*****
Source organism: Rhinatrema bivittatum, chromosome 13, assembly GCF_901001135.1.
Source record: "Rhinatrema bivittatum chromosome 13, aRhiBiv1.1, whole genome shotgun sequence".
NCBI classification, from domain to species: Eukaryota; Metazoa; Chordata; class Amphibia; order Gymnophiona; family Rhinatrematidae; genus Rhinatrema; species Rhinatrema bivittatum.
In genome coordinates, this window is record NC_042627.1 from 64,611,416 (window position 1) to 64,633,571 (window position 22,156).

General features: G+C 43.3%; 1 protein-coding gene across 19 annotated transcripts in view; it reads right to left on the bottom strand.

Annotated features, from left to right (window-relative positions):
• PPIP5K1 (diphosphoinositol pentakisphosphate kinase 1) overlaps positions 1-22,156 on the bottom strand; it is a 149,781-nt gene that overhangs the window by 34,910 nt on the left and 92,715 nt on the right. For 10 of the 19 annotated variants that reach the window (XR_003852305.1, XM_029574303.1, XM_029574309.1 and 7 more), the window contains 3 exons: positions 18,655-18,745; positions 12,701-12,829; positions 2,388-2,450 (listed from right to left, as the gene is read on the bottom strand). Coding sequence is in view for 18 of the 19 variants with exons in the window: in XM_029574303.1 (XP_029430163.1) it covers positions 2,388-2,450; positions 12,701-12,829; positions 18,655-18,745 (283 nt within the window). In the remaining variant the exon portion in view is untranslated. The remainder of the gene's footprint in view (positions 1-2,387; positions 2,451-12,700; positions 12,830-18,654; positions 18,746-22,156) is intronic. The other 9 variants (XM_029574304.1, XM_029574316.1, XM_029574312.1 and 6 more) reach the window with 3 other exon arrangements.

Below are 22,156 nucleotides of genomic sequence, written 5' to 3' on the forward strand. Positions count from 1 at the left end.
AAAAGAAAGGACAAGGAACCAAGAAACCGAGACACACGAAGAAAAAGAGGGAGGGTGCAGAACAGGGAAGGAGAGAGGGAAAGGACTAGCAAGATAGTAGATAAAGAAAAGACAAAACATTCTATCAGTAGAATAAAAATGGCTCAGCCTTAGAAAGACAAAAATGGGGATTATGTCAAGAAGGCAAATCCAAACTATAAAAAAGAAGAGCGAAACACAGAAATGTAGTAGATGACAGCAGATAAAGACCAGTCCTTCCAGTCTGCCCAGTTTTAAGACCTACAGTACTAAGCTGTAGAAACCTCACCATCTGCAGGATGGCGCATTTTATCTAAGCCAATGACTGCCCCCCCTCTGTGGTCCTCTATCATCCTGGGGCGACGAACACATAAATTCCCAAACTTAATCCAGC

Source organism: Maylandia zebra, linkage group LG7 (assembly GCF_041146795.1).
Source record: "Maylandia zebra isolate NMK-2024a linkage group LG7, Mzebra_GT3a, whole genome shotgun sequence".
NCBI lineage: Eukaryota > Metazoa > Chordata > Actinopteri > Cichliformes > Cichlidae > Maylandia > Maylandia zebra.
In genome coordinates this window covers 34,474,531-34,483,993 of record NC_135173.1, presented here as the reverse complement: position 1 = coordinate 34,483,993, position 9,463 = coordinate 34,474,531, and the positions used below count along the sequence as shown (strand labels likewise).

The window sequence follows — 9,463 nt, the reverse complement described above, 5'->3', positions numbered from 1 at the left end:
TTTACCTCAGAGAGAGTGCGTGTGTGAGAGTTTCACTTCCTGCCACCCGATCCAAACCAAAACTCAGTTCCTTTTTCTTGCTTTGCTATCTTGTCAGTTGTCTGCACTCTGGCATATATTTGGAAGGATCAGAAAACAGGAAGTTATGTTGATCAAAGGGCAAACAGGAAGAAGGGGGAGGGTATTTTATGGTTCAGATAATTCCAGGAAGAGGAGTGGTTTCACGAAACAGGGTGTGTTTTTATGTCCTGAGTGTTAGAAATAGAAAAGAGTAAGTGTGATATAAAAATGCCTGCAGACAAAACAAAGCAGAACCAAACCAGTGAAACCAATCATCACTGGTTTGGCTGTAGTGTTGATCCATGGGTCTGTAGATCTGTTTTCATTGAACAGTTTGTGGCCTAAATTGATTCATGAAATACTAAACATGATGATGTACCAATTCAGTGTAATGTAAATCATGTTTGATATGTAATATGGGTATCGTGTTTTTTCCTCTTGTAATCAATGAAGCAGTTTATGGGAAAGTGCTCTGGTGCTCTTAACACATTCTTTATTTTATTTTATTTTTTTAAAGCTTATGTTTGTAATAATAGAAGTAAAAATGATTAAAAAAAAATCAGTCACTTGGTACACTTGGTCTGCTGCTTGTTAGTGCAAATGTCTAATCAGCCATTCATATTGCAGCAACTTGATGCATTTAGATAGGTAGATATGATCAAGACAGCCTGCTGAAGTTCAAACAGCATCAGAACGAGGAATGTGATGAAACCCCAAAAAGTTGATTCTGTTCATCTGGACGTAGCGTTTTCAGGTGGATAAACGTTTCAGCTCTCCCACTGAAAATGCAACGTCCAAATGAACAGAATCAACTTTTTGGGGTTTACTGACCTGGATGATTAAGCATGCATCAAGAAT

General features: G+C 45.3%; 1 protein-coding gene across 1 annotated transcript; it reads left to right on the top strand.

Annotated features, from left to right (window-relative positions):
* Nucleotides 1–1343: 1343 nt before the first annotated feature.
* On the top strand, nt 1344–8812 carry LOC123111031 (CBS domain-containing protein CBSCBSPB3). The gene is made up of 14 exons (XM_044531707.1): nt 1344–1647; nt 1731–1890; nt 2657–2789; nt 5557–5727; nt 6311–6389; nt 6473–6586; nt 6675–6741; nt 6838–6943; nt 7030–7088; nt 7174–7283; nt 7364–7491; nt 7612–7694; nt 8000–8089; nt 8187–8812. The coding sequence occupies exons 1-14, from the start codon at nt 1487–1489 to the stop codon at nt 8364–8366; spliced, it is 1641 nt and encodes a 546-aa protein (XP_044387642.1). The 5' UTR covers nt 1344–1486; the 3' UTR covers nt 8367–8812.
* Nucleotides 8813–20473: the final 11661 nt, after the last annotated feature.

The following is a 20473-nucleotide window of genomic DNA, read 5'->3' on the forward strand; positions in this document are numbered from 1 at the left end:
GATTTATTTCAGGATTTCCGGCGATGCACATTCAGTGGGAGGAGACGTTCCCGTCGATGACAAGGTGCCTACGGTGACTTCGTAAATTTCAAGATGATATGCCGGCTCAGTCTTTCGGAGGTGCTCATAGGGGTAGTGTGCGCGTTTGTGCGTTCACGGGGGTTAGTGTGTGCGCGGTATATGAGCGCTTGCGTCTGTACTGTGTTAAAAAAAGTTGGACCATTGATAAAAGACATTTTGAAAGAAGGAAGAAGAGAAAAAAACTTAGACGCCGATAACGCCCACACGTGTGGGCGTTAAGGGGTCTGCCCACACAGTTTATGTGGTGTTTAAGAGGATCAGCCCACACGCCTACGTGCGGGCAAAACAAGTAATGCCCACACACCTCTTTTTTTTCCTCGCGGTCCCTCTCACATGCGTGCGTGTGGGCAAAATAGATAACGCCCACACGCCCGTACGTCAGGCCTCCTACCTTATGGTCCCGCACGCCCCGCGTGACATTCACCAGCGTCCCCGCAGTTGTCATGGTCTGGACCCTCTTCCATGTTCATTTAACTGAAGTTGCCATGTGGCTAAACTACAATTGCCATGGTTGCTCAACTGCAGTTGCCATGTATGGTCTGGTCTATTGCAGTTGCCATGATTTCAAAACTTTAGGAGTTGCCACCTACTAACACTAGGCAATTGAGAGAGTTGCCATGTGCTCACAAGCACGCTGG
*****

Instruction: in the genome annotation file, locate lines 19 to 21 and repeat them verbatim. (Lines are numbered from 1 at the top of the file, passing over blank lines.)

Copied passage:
* On the top strand, nt 1344–8812 carry LOC123111031 (CBS domain-containing protein CBSCBSPB3). The gene is made up of 14 exons (XM_044531707.1): nt 1344–1647; nt 1731–1890; nt 2657–2789; nt 5557–5727; nt 6311–6389; nt 6473–6586; nt 6675–6741; nt 6838–6943; nt 7030–7088; nt 7174–7283; nt 7364–7491; nt 7612–7694; nt 8000–8089; nt 8187–8812. The coding sequence occupies exons 1-14, from the start codon at nt 1487–1489 to the stop codon at nt 8364–8366; spliced, it is 1641 nt and encodes a 546-aa protein (XP_044387642.1). The 5' UTR covers nt 1344–1486; the 3' UTR covers nt 8367–8812.
* Nucleotides 8813–20473: the final 11661 nt, after the last annotated feature.

The following is a 20473-nucleotide window of genomic DNA, read 5'->3' on the forward strand; positions in this document are numbered from 1 at the left end: